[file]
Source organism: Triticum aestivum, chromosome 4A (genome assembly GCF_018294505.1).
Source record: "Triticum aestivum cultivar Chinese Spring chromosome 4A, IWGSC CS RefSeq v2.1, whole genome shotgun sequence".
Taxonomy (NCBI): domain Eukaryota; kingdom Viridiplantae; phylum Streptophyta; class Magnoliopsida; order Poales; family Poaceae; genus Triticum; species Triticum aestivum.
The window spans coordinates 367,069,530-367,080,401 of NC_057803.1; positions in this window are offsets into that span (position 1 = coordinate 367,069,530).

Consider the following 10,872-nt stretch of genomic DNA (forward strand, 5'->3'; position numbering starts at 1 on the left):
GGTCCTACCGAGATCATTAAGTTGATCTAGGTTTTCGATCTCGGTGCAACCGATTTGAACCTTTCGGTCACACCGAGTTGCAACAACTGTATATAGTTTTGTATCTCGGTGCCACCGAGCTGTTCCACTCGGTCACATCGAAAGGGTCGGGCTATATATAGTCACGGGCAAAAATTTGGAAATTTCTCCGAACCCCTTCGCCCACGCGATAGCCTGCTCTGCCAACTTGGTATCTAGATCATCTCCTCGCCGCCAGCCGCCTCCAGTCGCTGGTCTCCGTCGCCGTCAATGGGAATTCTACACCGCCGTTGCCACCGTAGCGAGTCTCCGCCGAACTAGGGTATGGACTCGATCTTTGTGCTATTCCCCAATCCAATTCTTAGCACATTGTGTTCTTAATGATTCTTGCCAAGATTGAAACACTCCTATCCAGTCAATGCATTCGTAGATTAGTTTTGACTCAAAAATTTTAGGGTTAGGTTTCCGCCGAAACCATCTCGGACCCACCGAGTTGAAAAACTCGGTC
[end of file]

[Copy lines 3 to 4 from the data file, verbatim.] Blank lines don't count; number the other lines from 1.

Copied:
Taxonomy (NCBI): domain Eukaryota; kingdom Viridiplantae; phylum Streptophyta; class Magnoliopsida; order Poales; family Poaceae; genus Triticum; species Triticum aestivum.
The window spans coordinates 367,069,530-367,080,401 of NC_057803.1; positions in this window are offsets into that span (position 1 = coordinate 367,069,530).